Strikes, job losses, damages to private property, increases in crime and an overall growth of impatience and dissatisfaction is sweeping the country, our country, South Africa. The cliché of the poor getting poorer and the rich getting richer has never been truer or more distasteful.
Looking back through history, which we never do, we can see that such dissatisfaction opens the door for racial divide. When we are unhappy, we must blame someone – that someone is someone else, someone “different”. Not to disregard other races in South Africa but the issue boils down to black versus white.
More and more we are hearing a growing discontent among black South Africans. Valid? Yes. Why? 20 years into democracy, of the liberation party, and the people are not liberated. Rather than gloating in liberation, we are faced with stark realities. Farm workers are striking for a meager R150 a day – while some buy a R150 bottle of wine. Miners are striking for R4000 a month – while some buy a gold chain worth R4000. Here we see the inequity within our country – here we see the cause of the discontent.
Before I am branded as self righteous / self loathing / ignorant / et cetera, let me state the obvious. There are rich whites and blacks. There are poor whites and blacks. However, let’s not focus on the outliers but rather the reality we face.
Does the term “white capital” mean anything to you? Does the fact that the gold/platinum/fruit/wine that is mined/harvested by black labour and ultimately benefits only white capital mean anything to you? If it doesn't, it definitely means something to those farmers and miners, the black labour, who are fighting for their share.
Here, we see the great divide. Here, we see the beginnings of something perverse. Here, we see the beginnings of a revolution. As dramatic as a revolution may sound, we just need to consider the amounts of deaths due to crime, striking, looting, xenophobia, et cetera. It may not have all the hallmarks of a revolution just yet but the death and unrest caused by this festering social discontent are enough to be characterized as such.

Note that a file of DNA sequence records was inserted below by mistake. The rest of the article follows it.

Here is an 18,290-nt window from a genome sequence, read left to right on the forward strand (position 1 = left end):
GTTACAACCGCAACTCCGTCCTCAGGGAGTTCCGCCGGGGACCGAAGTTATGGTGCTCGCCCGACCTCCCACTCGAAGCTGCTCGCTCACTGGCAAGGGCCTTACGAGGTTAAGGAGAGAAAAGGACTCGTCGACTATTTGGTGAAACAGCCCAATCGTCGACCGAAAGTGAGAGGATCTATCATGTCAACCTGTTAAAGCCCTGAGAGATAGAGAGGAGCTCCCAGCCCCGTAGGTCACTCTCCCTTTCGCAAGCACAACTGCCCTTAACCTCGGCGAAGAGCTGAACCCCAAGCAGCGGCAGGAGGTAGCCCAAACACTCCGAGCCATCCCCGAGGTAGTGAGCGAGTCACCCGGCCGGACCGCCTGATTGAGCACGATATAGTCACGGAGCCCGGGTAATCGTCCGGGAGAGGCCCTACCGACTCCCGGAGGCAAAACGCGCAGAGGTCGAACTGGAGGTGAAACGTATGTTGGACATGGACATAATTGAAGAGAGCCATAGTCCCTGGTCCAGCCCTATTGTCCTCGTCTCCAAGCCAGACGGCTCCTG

The revolution is, however, now characterized by other examples of hatred. The revolution is showing its face in the intense anger and racism that is entrenching itself in our people. Let us not call ourselves the rainbow nation, for we are not. Let us not say that we have reconciled, for we have not. Yes, a revolution may force this reconciliation but more violence shouldn't be the answer.
So, now, the reflex action is to take a side. “It’s the white capital who is unwilling to relinquish its privileges”. “It’s the government who are only concerned with self-enrichment”. “It’s the whites”. “It’s the blacks”.
Yes, there may be some truth here and a little truth there. However, our historical perspective is bound to be self-centric. In South Africa, everyone feels like a victim – white and black. We harbor these ideas of resentment and victimhood and this is ultimately what is holding us back; holding us back from a peaceful evolution. We must be forward looking and look to find solutions; instead, our empty rhetoric leads to a reactionary attitude rather than being proactive.